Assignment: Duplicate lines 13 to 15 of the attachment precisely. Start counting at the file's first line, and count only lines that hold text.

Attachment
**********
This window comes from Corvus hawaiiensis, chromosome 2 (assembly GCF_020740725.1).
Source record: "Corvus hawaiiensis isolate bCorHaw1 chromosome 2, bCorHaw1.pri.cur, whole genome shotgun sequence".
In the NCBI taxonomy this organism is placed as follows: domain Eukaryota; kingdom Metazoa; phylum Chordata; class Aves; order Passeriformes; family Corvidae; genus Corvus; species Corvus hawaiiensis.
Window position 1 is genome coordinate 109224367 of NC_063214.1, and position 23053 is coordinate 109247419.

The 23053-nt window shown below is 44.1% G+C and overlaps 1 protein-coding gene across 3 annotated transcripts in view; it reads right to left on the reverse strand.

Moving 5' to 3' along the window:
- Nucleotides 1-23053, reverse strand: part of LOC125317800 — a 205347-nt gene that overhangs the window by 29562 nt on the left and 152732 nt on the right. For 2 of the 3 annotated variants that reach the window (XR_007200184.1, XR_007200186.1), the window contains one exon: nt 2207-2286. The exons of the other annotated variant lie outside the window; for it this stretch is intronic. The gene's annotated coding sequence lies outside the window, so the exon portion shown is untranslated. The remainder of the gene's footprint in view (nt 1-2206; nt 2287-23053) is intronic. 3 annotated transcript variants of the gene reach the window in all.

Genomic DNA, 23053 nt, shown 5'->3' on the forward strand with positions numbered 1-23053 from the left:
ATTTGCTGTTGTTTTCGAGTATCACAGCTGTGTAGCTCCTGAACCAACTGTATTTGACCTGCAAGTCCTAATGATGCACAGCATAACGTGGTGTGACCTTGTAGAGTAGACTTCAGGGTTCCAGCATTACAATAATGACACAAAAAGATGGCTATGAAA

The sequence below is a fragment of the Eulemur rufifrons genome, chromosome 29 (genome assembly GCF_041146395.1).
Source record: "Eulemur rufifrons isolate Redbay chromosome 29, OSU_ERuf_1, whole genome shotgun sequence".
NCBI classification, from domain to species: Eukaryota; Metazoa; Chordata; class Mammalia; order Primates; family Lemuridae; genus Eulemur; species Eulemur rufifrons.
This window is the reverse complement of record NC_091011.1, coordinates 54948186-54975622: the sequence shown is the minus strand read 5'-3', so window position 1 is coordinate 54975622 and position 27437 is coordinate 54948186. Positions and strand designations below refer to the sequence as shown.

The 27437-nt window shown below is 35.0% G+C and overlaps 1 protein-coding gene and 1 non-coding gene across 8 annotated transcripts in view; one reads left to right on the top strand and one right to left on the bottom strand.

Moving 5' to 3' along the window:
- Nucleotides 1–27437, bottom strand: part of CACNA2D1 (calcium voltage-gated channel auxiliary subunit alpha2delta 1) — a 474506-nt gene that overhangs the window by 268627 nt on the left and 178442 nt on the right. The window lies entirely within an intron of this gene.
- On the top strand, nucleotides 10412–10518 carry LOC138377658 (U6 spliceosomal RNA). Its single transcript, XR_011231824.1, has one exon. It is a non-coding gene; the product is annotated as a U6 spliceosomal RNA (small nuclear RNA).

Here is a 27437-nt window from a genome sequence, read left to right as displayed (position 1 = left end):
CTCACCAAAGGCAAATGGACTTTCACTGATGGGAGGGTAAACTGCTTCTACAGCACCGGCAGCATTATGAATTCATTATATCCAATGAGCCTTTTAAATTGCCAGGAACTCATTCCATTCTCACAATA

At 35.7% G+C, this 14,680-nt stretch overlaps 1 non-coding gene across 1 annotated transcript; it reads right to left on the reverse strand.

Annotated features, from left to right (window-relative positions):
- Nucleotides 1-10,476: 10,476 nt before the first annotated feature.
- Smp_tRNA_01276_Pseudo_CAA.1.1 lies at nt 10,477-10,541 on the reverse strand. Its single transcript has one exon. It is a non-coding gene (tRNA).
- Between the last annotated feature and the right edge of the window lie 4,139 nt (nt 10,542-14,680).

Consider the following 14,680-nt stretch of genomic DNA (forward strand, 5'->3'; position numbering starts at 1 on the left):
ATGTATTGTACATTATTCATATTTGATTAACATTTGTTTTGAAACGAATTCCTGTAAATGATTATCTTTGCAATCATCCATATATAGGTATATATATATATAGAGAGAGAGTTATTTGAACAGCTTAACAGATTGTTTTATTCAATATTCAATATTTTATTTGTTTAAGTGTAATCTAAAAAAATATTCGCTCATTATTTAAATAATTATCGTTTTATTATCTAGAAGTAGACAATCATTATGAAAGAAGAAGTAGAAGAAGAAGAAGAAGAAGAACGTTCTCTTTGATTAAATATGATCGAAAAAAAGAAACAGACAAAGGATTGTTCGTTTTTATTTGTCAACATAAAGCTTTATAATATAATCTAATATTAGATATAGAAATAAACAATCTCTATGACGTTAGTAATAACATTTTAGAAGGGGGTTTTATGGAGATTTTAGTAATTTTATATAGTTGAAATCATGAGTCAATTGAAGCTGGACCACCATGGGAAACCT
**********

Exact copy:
This window is the reverse complement of record NC_091011.1, coordinates 54948186-54975622: the sequence shown is the minus strand read 5'-3', so window position 1 is coordinate 54975622 and position 27437 is coordinate 54948186. Positions and strand designations below refer to the sequence as shown.

The 27437-nt window shown below is 35.0% G+C and overlaps 1 protein-coding gene and 1 non-coding gene across 8 annotated transcripts in view; one reads left to right on the top strand and one right to left on the bottom strand.

Moving 5' to 3' along the window: